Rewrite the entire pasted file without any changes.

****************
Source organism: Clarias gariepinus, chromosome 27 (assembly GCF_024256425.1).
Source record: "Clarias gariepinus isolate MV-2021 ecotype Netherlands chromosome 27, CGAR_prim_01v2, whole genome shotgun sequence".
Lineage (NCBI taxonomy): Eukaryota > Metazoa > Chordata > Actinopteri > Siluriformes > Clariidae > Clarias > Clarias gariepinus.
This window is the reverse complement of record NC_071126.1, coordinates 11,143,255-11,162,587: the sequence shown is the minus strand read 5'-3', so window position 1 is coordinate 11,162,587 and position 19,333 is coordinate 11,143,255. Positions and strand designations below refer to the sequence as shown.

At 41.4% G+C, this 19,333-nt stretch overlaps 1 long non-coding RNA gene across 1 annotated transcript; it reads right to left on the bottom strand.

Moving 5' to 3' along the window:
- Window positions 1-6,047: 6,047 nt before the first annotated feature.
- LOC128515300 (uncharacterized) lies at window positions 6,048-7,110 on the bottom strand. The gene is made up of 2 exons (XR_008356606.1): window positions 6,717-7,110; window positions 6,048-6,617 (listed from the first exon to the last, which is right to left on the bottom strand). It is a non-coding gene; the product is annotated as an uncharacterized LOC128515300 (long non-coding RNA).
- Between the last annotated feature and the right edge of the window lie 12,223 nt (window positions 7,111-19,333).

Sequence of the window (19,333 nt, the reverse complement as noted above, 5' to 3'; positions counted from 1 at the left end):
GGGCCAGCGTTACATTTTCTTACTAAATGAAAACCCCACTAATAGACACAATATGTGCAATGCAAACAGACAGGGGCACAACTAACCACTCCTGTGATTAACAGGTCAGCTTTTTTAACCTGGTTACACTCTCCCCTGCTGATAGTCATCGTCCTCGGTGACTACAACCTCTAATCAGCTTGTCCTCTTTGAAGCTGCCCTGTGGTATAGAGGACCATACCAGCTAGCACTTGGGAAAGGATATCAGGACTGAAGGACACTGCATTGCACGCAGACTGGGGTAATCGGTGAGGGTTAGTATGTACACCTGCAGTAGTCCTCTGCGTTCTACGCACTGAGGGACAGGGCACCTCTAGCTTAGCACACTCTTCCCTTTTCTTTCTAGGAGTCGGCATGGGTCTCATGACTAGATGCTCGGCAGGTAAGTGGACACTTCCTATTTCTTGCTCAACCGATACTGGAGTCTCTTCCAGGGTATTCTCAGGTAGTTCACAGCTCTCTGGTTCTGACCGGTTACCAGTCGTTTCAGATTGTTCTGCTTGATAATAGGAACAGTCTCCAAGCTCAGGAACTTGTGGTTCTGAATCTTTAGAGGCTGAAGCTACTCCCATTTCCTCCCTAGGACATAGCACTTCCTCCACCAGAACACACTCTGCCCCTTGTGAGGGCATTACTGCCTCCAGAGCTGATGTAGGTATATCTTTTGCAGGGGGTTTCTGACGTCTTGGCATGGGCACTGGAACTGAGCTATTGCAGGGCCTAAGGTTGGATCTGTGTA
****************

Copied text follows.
Source organism: Clarias gariepinus, chromosome 27 (assembly GCF_024256425.1).
Source record: "Clarias gariepinus isolate MV-2021 ecotype Netherlands chromosome 27, CGAR_prim_01v2, whole genome shotgun sequence".
Lineage (NCBI taxonomy): Eukaryota > Metazoa > Chordata > Actinopteri > Siluriformes > Clariidae > Clarias > Clarias gariepinus.
This window is the reverse complement of record NC_071126.1, coordinates 11,143,255-11,162,587: the sequence shown is the minus strand read 5'-3', so window position 1 is coordinate 11,162,587 and position 19,333 is coordinate 11,143,255. Positions and strand designations below refer to the sequence as shown.

At 41.4% G+C, this 19,333-nt stretch overlaps 1 long non-coding RNA gene across 1 annotated transcript; it reads right to left on the bottom strand.

Moving 5' to 3' along the window:
- Window positions 1-6,047: 6,047 nt before the first annotated feature.
- LOC128515300 (uncharacterized) lies at window positions 6,048-7,110 on the bottom strand. The gene is made up of 2 exons (XR_008356606.1): window positions 6,717-7,110; window positions 6,048-6,617 (listed from the first exon to the last, which is right to left on the bottom strand). It is a non-coding gene; the product is annotated as an uncharacterized LOC128515300 (long non-coding RNA).
- Between the last annotated feature and the right edge of the window lie 12,223 nt (window positions 7,111-19,333).

Sequence of the window (19,333 nt, the reverse complement as noted above, 5' to 3'; positions counted from 1 at the left end):
GGGCCAGCGTTACATTTTCTTACTAAATGAAAACCCCACTAATAGACACAATATGTGCAATGCAAACAGACAGGGGCACAACTAACCACTCCTGTGATTAACAGGTCAGCTTTTTTAACCTGGTTACACTCTCCCCTGCTGATAGTCATCGTCCTCGGTGACTACAACCTCTAATCAGCTTGTCCTCTTTGAAGCTGCCCTGTGGTATAGAGGACCATACCAGCTAGCACTTGGGAAAGGATATCAGGACTGAAGGACACTGCATTGCACGCAGACTGGGGTAATCGGTGAGGGTTAGTATGTACACCTGCAGTAGTCCTCTGCGTTCTACGCACTGAGGGACAGGGCACCTCTAGCTTAGCACACTCTTCCCTTTTCTTTCTAGGAGTCGGCATGGGTCTCATGACTAGATGCTCGGCAGGTAAGTGGACACTTCCTATTTCTTGCTCAACCGATACTGGAGTCTCTTCCAGGGTATTCTCAGGTAGTTCACAGCTCTCTGGTTCTGACCGGTTACCAGTCGTTTCAGATTGTTCTGCTTGATAATAGGAACAGTCTCCAAGCTCAGGAACTTGTGGTTCTGAATCTTTAGAGGCTGAAGCTACTCCCATTTCCTCCCTAGGACATAGCACTTCCTCCACCAGAACACACTCTGCCCCTTGTGAGGGCATTACTGCCTCCAGAGCTGATGTAGGTATATCTTTTGCAGGGGGTTTCTGACGTCTTGGCATGGGCACTGGAACTGAGCTATTGCAGGGCCTAAGGTTGGATCTGTGTA